Annuities inside qualified retirement plans
An investment options you may have for your 401(k), IRA, or other qualified retirement plan is an annuity. Plans may offer immediate and deferred annuities, as well as fixed, indexed and variable contracts.
Some advisors believe you should never purchase an annuity inside of a qualified retirement plan. The reason: since annuities offer tax-deferred growth on their own, there’s no need to use 401(k) or IRA assets to buy one. After all, there’s no way to earn double the tax benefits.
This position ignores the fact that there are many more reasons to purchase annuities beyond tax deferral. The same benefits annuities provide outside a qualified plan — the potential for guaranteed lifetime income being the main one — are still applicable if your annuity is inside a 401(k) or IRA.
Differences in tax treatments
One potential advantage of purchasing an annuity inside a qualified plan is doing so with pre-tax money. If you purchase an annuity outside a qualified plan, you receive no tax deduction on that contribution. Contributions to a qualified plan, from you which you could buy an annuity, are tax deductible.
Keep in mind that the income from the annuity will also be taxed differently whether inside or outside a qualified plan. For annuity distributions outside a qualified plan you will not pay tax on the portion of your payments that is considered a return of your original premium. The taxable portion is what your annuity pays above and beyond what you put into it. For example, if the value of your annuity doubles what you deposited, then half of your income withdrawals will be taxed as regular income. The other half will be considered a return of your principal.
Annuity income deriving from a 401(k) or IRA will be taxed in full as regular income as with any distribution from a qualified plan.
You also have the option of placing an annuity inside a Roth IRA. While you won’t receive a tax-benefit for the contribution to the IRA, your annuity income would be tax-free because of the tax treatment of Roth plans.
Disadvantages of using qualified funds for annuities
Keep in mind that the same disadvantages that exist with non-qualified annuities will impact your decision to use qualified plan assets. The biggest disadvantage is losing control of those assets. Once you have committed premium to the annuity contract, it’s essentially unavailable for the duration of the contract, with a few exceptions.
If you purchase an immediate annuity, you lose access to the full amount of what you paid into the contract. You will receive the income payments for as long as you established in the contract, but you cannot get back your original capital.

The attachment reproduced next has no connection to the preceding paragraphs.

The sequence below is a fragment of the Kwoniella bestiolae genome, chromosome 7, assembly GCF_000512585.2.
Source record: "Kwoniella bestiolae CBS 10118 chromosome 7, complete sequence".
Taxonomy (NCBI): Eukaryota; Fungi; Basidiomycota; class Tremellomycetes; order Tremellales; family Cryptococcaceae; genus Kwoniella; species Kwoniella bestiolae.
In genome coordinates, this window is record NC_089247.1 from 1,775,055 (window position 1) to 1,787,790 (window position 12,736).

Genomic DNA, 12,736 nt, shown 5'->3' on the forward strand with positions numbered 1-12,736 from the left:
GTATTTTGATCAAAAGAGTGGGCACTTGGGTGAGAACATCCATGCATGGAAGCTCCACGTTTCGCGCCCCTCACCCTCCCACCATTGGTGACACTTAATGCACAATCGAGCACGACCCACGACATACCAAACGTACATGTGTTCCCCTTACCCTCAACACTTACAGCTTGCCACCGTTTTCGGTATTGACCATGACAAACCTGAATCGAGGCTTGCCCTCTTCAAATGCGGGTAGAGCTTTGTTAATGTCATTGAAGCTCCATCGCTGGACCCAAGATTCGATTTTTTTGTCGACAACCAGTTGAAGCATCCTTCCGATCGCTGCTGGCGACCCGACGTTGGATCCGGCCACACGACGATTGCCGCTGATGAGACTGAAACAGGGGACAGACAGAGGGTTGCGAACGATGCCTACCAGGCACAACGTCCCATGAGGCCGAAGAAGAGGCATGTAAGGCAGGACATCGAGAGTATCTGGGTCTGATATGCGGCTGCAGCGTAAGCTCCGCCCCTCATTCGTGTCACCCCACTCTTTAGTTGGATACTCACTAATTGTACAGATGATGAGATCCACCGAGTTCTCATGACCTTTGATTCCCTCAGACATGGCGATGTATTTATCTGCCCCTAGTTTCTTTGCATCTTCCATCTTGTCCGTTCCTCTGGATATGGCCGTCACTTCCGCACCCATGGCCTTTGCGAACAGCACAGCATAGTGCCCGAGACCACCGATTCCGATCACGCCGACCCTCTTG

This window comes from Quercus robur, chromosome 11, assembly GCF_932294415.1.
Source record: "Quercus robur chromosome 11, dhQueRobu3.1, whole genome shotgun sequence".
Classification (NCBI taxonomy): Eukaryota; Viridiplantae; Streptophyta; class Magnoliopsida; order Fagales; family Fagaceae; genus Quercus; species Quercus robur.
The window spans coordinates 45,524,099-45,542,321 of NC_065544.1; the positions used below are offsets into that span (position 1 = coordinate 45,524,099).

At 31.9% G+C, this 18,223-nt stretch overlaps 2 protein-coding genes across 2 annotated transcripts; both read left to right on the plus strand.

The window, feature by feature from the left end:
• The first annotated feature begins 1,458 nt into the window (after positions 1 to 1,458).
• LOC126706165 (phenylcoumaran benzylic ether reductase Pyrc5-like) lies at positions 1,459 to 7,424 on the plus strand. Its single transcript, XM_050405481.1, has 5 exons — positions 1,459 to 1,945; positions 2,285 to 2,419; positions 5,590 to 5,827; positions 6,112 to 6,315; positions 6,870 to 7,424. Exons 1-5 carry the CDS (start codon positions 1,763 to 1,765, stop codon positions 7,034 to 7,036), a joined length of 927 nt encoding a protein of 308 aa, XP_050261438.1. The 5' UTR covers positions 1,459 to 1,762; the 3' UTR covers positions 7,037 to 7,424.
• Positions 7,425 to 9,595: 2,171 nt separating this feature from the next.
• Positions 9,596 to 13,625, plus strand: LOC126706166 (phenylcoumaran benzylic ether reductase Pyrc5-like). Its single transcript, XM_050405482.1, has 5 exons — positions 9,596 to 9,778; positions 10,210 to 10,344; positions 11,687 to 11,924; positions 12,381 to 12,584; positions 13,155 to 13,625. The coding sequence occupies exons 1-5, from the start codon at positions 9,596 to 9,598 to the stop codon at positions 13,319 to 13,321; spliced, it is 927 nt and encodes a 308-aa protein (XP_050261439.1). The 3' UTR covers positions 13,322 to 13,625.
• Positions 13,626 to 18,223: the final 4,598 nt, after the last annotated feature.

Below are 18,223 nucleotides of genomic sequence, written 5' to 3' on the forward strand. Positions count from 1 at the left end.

Deferred annuities have a surrender period during which you have to leave most or all of the money in the annuity for that set period of time before you can take withdrawals. If the owner of an annuity insists on pulling money out before the end of the surrender period, the insurance company will assess a penalty known as a surrender charge.
Having an annuity inside a traditional IRA can also pose tax issues if you decide to convert it to a Roth IRA. The conversion rules become complicated when an annuity is involved, specifically regarding the contract’s fair market value. If you have this situation, you will want to consult a tax professional.
Dealing with RMDs
Qualified retirements plans and annuities that grow tax deferred are subject to Required Minimum Distributions (RMDs). To prevent account holders from earning tax deferral for as long as they wish, the IRS requires minimum distributions starting no later than when the account owner reaches age 70 1/2. The distribution amount is based on the account’s year-end value and a formula calculated by the IRS.
A potential strategy to offset RMDs is using a deferred annuity with a contractual death benefit rider. This is often used for people who want to preserve as much of their retirement assets to pass on to beneficiaries. This type of contract can be structured so that the death benefit rider value grows at the same percentage as your RMD. Therefore, you could take RMDs as long as you live and not decrease the principal within the account.
When you purchase an annuity inside a qualified plan, you need to make sure your RMD doesn’t lead to a surrender charge. This doesn’t happen often, but it is a another possible pitfall to avoid. Basically it occurs when the annuity contract’s provisions and IRS requirements compete against each other.
Where you could run into problems is if, at say age 65, you use all or most of your qualified plan assets to buy a 10-year annuity. Because the annuity has a 10-year surrender period, the insurance company will assess a withdrawal charge if you take out more than the free withdrawal amount before you turn 75. However, the IRS will dictate you withdraw a minimum amount starting at age 70 1/2, or else it will assess a penalty.
It’s easy to avoid this situation; just make sure that by the time you have to withdraw money from the qualified plan that there won’t be surrender charges to pay.